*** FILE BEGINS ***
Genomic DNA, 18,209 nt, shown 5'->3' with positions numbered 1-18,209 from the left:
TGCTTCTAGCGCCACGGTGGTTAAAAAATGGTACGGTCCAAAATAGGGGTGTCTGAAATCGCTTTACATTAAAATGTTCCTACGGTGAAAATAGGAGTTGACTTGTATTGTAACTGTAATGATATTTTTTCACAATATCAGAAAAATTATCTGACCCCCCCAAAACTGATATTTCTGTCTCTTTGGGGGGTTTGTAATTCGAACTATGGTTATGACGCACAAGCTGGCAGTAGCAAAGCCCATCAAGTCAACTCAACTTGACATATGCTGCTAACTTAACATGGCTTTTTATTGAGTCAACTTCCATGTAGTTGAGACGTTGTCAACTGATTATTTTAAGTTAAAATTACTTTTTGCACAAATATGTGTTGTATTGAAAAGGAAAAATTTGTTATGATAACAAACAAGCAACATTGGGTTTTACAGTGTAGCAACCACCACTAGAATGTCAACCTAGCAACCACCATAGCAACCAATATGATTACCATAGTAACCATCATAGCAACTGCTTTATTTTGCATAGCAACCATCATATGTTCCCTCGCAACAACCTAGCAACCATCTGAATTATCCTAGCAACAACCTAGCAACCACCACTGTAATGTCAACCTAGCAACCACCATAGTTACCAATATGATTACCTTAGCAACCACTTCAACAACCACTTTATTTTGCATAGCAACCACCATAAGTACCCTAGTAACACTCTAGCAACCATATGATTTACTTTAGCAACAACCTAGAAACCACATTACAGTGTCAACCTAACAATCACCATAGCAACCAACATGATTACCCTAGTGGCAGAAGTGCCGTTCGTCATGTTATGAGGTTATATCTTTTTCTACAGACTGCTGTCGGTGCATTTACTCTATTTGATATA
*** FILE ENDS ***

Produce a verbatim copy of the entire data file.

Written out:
Genomic DNA, 18,209 nt, shown 5'->3' with positions numbered 1-18,209 from the left:
TGCTTCTAGCGCCACGGTGGTTAAAAAATGGTACGGTCCAAAATAGGGGTGTCTGAAATCGCTTTACATTAAAATGTTCCTACGGTGAAAATAGGAGTTGACTTGTATTGTAACTGTAATGATATTTTTTCACAATATCAGAAAAATTATCTGACCCCCCCAAAACTGATATTTCTGTCTCTTTGGGGGGTTTGTAATTCGAACTATGGTTATGACGCACAAGCTGGCAGTAGCAAAGCCCATCAAGTCAACTCAACTTGACATATGCTGCTAACTTAACATGGCTTTTTATTGAGTCAACTTCCATGTAGTTGAGACGTTGTCAACTGATTATTTTAAGTTAAAATTACTTTTTGCACAAATATGTGTTGTATTGAAAAGGAAAAATTTGTTATGATAACAAACAAGCAACATTGGGTTTTACAGTGTAGCAACCACCACTAGAATGTCAACCTAGCAACCACCATAGCAACCAATATGATTACCATAGTAACCATCATAGCAACTGCTTTATTTTGCATAGCAACCATCATATGTTCCCTCGCAACAACCTAGCAACCATCTGAATTATCCTAGCAACAACCTAGCAACCACCACTGTAATGTCAACCTAGCAACCACCATAGTTACCAATATGATTACCTTAGCAACCACTTCAACAACCACTTTATTTTGCATAGCAACCACCATAAGTACCCTAGTAACACTCTAGCAACCATATGATTTACTTTAGCAACAACCTAGAAACCACATTACAGTGTCAACCTAACAATCACCATAGCAACCAACATGATTACCCTAGTGGCAGAAGTGCCGTTCGTCATGTTATGAGGTTATATCTTTTTCTACAGACTGCTGTCGGTGCATTTACTCTATTTGATATA